Arm Height Adjustment gear problem

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Blog entry by sfglass posted 03-14-2016 09:16 PM 1166 reads 0 times favorited 0 comments Add to Favorites Watch

I inherited a Tpc 2610 a few years ago. When I got it it had been sitting in a carport type shed under a tarp for ten plus years. The table was half inch plywood and more of it had rotted away than was left. I have come to realize that the table on it was not the original table. More on that later. There was enough left though to get measurements from it and after I proved the saw ran and the arm would raise and lower (though stiffly) I reproduced the table with 3/4” mdf, cleaned up every thing and it worked good enough to invest in a new but inexpensive big box store blade.

We had just bought a foreclosure home and it did quite a bit of simple crosscut work, during the remodel process but the arm height adjustment was getting worse as time went on until it finally quit altogether. I turned it on its side enough to see that one of the bevel gears had lost a couple of teeth. Back under the tarp it went.That was a bit over a year ago.

I recently retired and am in the process of putting together my shop (wood, welding, wrenching). It was time to either fix or dispose of the old saw. I figured if I tore the saw down far enough to get the gear out and I was not able to replace or repair it at least it would be in smaller pieces and would be more easily disposed of.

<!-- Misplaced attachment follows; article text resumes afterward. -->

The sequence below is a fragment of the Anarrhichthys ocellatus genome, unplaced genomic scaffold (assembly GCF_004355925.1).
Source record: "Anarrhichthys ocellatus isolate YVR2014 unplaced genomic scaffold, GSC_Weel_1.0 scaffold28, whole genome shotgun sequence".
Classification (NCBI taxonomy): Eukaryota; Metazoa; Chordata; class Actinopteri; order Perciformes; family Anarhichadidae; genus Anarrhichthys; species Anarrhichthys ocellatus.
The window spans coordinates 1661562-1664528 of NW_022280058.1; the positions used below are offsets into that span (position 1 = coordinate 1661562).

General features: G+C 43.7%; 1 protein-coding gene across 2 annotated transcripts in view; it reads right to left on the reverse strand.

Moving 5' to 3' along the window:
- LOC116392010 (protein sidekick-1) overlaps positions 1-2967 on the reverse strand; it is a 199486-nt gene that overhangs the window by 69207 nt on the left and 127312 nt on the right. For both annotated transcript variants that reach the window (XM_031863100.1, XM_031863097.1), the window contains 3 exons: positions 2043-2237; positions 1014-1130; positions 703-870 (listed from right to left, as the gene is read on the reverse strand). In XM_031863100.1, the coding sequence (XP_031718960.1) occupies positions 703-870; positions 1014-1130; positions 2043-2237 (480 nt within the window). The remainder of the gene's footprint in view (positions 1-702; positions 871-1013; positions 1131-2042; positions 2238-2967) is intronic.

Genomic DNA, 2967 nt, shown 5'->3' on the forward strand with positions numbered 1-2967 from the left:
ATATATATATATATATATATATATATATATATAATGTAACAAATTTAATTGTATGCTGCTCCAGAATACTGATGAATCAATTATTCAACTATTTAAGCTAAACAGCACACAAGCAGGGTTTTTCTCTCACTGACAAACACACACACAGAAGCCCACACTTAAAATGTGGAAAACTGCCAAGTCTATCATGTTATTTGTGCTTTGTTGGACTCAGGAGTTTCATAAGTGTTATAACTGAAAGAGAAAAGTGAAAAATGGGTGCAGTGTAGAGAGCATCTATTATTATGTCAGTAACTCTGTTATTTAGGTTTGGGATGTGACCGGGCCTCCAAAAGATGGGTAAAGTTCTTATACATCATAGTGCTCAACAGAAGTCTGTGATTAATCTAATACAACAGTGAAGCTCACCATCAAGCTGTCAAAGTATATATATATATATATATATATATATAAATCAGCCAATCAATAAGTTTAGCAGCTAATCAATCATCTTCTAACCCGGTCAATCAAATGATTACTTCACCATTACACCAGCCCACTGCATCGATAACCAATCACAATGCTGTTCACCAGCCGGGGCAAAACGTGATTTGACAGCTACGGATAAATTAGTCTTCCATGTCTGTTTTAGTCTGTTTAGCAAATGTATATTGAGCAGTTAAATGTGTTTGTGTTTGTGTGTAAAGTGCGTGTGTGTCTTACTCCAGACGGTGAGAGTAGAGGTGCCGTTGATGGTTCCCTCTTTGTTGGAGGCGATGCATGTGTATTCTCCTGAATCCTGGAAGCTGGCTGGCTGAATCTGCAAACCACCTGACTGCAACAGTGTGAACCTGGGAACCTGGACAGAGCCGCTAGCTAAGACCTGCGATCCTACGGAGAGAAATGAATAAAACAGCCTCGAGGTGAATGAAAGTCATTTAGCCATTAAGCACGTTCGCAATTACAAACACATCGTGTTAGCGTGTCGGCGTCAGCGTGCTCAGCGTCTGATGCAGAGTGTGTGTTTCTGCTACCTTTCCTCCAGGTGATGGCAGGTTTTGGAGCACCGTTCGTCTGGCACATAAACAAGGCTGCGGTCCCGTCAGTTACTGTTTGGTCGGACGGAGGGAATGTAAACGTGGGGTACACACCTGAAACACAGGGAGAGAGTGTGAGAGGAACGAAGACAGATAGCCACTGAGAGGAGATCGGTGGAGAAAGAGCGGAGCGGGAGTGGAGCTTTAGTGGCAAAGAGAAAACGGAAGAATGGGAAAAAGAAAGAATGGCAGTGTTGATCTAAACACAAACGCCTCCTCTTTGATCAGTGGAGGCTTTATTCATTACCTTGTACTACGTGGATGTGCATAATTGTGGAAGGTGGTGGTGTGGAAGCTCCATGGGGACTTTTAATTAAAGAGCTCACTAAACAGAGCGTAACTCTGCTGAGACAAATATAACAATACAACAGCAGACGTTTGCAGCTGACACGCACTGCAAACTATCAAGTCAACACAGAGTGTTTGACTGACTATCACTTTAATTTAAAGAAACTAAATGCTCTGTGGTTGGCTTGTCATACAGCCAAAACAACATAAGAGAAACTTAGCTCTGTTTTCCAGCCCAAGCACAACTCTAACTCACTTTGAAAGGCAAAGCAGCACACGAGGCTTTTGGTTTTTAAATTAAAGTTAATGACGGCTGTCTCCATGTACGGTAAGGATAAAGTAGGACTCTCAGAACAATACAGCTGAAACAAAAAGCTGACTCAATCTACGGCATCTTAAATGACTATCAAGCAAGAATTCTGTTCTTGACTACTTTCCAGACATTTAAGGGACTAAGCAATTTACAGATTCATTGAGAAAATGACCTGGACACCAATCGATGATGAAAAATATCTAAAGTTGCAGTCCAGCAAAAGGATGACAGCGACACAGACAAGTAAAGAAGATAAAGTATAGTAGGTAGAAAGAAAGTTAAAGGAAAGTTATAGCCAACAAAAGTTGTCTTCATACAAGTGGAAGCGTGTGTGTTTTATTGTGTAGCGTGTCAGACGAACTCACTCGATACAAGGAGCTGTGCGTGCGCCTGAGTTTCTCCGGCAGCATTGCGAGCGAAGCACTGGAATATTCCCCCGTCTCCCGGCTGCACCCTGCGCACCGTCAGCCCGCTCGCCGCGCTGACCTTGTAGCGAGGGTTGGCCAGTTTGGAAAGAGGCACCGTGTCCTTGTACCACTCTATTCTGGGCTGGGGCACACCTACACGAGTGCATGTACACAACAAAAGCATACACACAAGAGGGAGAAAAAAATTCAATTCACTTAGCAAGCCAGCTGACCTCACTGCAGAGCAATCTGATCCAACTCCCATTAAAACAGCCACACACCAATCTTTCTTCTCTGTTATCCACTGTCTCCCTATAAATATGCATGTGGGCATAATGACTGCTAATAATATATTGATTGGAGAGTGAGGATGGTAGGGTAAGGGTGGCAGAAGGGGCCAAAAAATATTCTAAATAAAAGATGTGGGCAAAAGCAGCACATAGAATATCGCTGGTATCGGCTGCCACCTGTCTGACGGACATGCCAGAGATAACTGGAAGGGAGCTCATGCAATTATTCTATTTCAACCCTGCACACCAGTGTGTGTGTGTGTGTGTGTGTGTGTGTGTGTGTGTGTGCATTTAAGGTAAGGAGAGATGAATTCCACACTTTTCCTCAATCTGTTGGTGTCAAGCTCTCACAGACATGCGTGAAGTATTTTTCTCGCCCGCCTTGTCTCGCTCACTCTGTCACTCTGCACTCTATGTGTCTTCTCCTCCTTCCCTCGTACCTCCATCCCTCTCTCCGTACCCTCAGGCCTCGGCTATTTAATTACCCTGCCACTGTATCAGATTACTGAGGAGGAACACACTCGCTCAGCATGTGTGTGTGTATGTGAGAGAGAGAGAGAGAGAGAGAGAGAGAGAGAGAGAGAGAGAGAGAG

The gear is a cast pot metal affair. My stick welder was not going to make anything stick so I had a machine shop Tigg weld over the broken gears then I ground out the new gears with a Dremel and files. Check out the link here to see how that worked.

I now have the RAS together and so far the gear is holding up. The entire column was cleaned, polished and lubed and runs up and down smooth as silk.

The table needs to come apart again as I have figured out that the table I copied from was an inaccurate remake itself. The main “stationary” table is too deep (too close to the column) there were no “leveling screws” installed, and there should be two pieces that make up the distance between the rear of the main table and the clamps (in addition to the fence). I plan on putting a 1/4” sacrificial cover over the new table, and I’ll bring the saw height up to match my table saw and assembly table.

Now the antique band saw, jointer and scroll saw stories will have to wait till later.

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